In addition, the state sector figures include all utilities, which are often state owned even in capitallist countries (and never mind that China has made a great many even of these "joint-stock" with state majority, so they are still called 'state'). 



According to a Businessweek article "China Is a Private Sector Economy"
http://www.businessweek.com/magazine/content/05_34/b3948478.htm, 



"There are 200 large state companies -- basically, they are in utilities, some in heavy industries, some in resource industries. Traditionally, this is where governments have invested. China Mobil and China Telecom are huge, but these are natural monopolies. Even France and Britain had those large state companies for a long time. If you take these away, China is a private-sector economy."



Other useful articles include:



 Development of the Non state Owned Sector 

http://www.china.org.cn/english/2003chinamarket/79519.htm 



Market Oriented Reforms of Chinas Enterprises in Retrospect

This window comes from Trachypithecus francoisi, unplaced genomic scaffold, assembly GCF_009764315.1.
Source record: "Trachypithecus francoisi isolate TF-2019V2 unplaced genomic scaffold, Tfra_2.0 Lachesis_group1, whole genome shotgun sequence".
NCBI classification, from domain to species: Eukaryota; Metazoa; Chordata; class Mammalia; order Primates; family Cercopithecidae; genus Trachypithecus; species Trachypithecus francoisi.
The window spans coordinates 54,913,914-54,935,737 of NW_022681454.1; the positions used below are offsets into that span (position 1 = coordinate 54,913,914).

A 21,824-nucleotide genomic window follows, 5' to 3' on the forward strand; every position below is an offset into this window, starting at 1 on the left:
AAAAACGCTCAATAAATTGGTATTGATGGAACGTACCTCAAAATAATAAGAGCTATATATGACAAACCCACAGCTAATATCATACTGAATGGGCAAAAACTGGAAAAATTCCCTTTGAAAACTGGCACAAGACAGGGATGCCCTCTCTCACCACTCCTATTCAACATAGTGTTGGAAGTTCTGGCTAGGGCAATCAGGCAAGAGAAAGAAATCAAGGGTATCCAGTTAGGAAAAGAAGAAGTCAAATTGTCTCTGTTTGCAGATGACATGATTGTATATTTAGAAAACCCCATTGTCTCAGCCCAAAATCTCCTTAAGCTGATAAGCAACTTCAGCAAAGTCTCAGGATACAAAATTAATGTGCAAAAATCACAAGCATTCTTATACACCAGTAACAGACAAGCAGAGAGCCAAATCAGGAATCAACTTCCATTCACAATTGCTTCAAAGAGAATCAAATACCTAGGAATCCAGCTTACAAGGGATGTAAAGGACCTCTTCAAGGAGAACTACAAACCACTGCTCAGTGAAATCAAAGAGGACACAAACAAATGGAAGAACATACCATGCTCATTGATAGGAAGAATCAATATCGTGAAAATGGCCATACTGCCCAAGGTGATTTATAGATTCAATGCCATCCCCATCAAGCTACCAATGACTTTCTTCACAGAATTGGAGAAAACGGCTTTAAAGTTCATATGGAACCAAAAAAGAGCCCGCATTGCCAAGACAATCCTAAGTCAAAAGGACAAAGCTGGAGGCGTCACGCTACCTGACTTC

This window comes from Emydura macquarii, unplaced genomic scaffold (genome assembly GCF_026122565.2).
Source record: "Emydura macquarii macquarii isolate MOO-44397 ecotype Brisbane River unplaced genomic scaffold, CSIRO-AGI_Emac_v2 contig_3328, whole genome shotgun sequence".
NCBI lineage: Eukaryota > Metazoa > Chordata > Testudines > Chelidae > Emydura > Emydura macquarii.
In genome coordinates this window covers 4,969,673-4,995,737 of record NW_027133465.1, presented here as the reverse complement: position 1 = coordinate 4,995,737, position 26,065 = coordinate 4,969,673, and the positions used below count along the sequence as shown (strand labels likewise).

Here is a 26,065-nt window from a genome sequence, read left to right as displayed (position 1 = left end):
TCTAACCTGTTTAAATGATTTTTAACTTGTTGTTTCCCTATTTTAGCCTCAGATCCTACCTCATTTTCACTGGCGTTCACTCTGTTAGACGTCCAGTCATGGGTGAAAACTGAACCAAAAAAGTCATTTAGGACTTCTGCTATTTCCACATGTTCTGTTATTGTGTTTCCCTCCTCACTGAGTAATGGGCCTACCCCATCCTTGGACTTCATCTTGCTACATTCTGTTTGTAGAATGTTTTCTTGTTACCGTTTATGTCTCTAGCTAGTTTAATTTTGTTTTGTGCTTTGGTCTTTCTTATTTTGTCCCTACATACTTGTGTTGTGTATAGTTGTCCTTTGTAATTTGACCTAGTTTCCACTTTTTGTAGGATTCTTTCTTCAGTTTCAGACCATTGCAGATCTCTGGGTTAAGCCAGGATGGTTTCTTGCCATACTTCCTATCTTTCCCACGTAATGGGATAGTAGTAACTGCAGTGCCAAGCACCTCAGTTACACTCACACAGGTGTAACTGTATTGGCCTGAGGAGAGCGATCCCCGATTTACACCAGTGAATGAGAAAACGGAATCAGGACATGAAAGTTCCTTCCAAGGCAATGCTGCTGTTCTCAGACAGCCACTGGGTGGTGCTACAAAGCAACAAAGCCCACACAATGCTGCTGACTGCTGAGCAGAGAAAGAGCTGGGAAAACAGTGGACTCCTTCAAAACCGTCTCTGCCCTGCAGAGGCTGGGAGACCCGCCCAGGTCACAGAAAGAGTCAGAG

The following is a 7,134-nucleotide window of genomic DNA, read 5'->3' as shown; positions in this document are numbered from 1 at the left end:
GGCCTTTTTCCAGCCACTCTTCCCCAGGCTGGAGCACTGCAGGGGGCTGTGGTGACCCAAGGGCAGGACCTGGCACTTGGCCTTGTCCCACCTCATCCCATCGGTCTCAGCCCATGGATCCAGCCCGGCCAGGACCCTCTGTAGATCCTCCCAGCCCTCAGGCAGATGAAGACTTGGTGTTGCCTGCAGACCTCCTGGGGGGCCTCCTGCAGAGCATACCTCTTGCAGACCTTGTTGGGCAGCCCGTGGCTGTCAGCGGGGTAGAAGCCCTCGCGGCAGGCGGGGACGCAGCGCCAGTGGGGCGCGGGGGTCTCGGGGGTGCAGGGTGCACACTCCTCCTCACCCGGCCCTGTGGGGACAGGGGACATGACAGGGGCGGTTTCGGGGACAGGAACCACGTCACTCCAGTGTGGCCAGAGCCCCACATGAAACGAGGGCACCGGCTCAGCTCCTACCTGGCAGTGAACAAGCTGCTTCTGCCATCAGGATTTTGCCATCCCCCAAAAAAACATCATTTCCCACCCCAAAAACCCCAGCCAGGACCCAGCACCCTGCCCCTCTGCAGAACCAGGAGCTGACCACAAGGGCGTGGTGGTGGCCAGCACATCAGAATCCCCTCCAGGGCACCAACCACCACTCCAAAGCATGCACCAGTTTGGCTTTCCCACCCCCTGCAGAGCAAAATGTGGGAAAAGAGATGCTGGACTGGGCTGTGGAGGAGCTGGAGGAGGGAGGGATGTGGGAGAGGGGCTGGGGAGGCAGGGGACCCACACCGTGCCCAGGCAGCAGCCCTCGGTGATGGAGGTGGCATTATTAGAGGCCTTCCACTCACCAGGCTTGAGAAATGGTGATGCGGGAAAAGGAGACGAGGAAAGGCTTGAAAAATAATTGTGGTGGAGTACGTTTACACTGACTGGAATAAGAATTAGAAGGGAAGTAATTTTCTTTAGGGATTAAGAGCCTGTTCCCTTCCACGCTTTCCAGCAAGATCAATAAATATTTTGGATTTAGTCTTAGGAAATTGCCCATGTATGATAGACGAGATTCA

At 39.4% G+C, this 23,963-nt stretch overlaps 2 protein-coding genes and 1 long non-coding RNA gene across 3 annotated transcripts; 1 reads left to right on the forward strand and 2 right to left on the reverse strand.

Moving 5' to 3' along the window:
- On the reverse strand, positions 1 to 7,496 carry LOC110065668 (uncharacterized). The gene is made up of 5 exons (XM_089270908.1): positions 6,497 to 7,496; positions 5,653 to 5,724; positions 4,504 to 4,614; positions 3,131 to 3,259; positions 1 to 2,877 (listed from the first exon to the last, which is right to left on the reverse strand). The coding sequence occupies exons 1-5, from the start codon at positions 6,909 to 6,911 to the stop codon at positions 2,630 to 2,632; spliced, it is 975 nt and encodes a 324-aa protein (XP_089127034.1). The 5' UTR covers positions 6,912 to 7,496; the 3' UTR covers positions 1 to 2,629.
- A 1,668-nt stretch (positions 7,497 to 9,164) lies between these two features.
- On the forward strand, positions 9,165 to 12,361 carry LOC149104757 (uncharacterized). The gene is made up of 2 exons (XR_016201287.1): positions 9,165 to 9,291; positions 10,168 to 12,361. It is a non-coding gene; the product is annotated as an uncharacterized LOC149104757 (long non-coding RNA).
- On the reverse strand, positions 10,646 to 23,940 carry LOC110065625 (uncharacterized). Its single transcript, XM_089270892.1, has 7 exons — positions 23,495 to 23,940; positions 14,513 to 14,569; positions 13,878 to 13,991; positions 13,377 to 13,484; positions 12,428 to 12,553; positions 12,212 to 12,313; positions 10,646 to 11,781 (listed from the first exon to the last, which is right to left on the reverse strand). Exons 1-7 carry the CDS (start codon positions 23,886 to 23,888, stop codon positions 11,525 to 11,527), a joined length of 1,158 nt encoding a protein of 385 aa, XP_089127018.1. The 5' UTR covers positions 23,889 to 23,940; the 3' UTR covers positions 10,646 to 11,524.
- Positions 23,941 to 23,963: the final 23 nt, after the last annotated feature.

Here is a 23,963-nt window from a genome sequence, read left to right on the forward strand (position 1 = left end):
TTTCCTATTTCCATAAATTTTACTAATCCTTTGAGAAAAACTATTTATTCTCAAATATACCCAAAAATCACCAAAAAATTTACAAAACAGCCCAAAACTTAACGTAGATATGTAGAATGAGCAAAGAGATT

http://www.china.org.cn/english/2003chinamarket/79520.htm 



(which notes that "In 2001, the output of the non-state owned industrial enterprises reached 78.3 percent of the total industrial output, or, 32.5 percentage points higher than the 45.8 percent in 1991", ie state sector industrial output was only 21.7 percent of the total in 2001)



and 



another International Finance Corporation publication, 'China's Emerging Private Enterprises'

http://www.ifc.org/ifcext/publications.nsf/Content/ChinasEmergingPrivateEnterprisesProspectsForTheNewCentury 


Note that the last, and the first article I quoted from, still put the "state sector" share of the GDP at 37 percent, but if you look at their figures, you see they are quoting from 1998, ie, just at the onset of the massive wave of privatisation at the end of the 1990s and till 2002 that destroyed the jobs of 40 million in the state sector and 20 million in the former "collectives". This is why the current estimates, of around 25 percent of GDP in the state sector, as in some articles Louis Godena himself has posted, are more on the mark now, or even the 18 percent of GDP that Forbes claims in the last article he posted.

Of course all this does not necessarily mean the Chinese working class has been "smashed", as Fred Feldman often points out, in fact the collective power of the worker and peasant uprisings of the last few years in China are surely the biggest class struggle in the world. So, no, the stats don't tell you everything. But it's worthwhile  having the stats, and other facts, correct, to understand why the Chinese workers and peasants have been launching such a furious struggle.

Michael Karadjis